COLUMBIA - At the entrance to the playground at Cosmo Park in Columbia, you'll find a brightly colored message waiting for visitors. It's some of the lyrics to the song "Summertime" by Janis Joplin.
"You're going to rise up singing," said Kristin Veteto reading off the lyrics on the sidewalk. "You're going to spread your wings, child. And, take to the sky."
Veteto is the owner and a music therapist, too.
"We are spreading the joy in any way that we can," she said. "It's certainly a way to reach people that we wouldn't have been able to before."
Another music therapist with Giving Song, Ellisa Morris, came up with the idea to share the musical messages all over town.
"I thought this would be a hands free way to bring music to people," Morris said. "I think this is a unique way to reach our community and bring unity."
Morris and Veteto said they encourage everyone to get involved in the Rock On Project. They said people can simply share photos on social media when people see the lyrics around town. Or, you can get out chalk yourself and add some color to your driveway. Share your photos using the #RockOnProject.
"We want them to share with friends and family to share the hope, the joy, the message of what the music is saying," Veteto said.
The therapists have gone chalking all over town. They've drawn lyrics downtown, outside senior living facilities and at local parks.
Morris recently finished drawing a line of lyrics from Journey's song "Don't Stop Believing" at the beginning of a local trailhead.
"'Don't Stop Believing' is kind of an encouragement for running or biking...so, I thought it would just be fun here," she said.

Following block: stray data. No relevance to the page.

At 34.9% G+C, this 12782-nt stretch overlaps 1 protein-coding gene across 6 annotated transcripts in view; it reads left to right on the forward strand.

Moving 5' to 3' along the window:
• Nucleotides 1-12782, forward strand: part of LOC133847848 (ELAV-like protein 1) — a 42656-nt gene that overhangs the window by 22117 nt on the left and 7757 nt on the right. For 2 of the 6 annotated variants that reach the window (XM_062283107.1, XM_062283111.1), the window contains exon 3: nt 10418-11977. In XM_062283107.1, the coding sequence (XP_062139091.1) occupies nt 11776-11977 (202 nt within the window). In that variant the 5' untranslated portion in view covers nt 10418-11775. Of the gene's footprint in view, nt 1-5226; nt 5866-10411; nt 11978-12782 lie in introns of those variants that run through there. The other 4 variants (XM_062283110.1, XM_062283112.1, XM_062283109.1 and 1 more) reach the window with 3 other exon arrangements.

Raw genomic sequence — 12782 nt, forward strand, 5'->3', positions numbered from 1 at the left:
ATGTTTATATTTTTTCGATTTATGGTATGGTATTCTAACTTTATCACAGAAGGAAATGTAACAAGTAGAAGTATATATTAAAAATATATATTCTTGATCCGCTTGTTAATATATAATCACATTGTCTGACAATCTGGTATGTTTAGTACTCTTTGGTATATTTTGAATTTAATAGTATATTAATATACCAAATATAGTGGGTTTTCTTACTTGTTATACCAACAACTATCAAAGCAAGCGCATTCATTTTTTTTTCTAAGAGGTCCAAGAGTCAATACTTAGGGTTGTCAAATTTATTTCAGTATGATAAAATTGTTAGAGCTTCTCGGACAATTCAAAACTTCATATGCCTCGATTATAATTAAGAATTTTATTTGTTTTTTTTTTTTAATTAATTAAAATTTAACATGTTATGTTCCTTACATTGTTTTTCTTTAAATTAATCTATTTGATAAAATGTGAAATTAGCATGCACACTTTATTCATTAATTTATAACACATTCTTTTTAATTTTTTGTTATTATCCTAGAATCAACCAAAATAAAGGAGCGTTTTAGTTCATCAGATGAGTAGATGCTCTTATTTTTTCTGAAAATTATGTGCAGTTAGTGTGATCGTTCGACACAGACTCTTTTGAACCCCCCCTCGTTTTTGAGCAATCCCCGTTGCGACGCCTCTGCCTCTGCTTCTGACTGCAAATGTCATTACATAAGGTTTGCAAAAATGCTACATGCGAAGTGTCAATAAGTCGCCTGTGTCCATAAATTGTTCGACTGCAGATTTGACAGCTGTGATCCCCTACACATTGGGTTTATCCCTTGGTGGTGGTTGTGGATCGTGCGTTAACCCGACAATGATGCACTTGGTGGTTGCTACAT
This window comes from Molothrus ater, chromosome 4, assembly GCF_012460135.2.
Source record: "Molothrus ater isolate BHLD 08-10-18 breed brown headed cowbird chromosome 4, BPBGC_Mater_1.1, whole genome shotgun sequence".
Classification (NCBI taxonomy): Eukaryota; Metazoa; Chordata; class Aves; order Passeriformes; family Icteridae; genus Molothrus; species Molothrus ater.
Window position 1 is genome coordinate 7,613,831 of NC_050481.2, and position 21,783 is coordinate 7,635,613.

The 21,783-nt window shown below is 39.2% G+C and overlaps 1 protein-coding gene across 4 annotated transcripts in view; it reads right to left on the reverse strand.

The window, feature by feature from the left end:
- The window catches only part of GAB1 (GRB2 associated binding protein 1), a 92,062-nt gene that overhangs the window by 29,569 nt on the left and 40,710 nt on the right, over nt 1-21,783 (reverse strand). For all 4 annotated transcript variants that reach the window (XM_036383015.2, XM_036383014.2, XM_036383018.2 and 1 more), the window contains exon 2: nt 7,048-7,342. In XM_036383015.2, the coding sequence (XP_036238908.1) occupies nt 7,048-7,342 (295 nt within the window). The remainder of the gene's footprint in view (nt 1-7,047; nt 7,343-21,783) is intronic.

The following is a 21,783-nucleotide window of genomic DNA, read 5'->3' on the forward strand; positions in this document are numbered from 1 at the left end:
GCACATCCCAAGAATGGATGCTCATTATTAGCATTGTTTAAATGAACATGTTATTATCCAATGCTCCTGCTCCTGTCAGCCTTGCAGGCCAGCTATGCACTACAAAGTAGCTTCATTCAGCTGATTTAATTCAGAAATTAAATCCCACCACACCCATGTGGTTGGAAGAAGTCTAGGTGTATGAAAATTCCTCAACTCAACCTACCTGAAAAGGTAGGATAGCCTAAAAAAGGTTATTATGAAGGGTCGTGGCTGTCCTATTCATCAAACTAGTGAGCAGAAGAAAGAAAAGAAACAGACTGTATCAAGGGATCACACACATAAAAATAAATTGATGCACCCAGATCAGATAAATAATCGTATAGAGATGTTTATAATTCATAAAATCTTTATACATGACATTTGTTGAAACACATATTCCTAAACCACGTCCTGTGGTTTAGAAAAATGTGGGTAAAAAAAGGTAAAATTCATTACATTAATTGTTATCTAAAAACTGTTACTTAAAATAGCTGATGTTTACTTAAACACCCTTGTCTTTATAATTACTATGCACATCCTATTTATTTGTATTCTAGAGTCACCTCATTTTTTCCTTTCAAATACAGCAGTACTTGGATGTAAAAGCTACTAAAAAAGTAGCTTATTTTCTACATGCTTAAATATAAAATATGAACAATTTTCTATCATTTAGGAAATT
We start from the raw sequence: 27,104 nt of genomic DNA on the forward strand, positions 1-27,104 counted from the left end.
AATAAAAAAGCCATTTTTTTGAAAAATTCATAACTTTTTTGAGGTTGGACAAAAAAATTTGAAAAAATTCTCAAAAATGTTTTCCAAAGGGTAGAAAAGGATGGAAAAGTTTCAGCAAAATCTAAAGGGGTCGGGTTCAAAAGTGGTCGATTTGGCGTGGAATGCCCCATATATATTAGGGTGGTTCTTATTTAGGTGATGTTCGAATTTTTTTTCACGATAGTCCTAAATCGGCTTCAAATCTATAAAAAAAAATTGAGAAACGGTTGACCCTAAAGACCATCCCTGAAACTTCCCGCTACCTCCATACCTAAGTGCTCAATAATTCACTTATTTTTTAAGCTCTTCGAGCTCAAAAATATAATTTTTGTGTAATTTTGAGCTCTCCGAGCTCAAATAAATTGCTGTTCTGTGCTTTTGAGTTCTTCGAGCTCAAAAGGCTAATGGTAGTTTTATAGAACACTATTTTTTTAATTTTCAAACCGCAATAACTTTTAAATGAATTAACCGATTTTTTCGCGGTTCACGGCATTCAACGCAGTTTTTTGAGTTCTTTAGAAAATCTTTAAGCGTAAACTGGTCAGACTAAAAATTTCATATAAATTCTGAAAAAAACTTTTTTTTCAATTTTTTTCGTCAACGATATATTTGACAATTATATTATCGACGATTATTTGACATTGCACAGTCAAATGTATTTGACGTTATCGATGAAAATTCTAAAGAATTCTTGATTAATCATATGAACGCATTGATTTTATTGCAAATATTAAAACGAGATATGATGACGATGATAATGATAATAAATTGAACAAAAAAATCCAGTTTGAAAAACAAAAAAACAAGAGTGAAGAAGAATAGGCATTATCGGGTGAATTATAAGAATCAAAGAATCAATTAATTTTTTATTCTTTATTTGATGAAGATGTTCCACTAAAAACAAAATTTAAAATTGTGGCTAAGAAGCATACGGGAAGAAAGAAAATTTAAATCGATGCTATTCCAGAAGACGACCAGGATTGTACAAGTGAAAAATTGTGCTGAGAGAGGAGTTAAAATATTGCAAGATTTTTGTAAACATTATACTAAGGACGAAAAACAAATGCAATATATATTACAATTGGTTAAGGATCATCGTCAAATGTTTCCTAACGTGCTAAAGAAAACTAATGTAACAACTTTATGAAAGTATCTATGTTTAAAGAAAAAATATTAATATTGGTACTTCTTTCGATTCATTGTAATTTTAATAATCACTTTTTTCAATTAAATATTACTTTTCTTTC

As she worked, some trail goers stopped to learn more, including father of three, Casey Buckman.
"I just wanted to see what we were doing and what the cause was. I figured something good was happening," he said. "Let's you know that there's lots of people doing good things in the world and we're all just doing the best we can to keep it going."
Veteto said the Giving Song's mission is to empower, connect and heal the community and their clients through music. She said the Rock On Project aligns with that mission.
"This is just a tangible, visual way that we can do that," she said.
Morris said their work as music therapists has changed as they've made adjustments due to the COVID-19 pandemic. Many of their sessions are now done virtually instead of in-person.
"As musicians we know how to improvise and that's what we've done. Music is just a beautiful tool to reach people even when we can't be there in person," she said.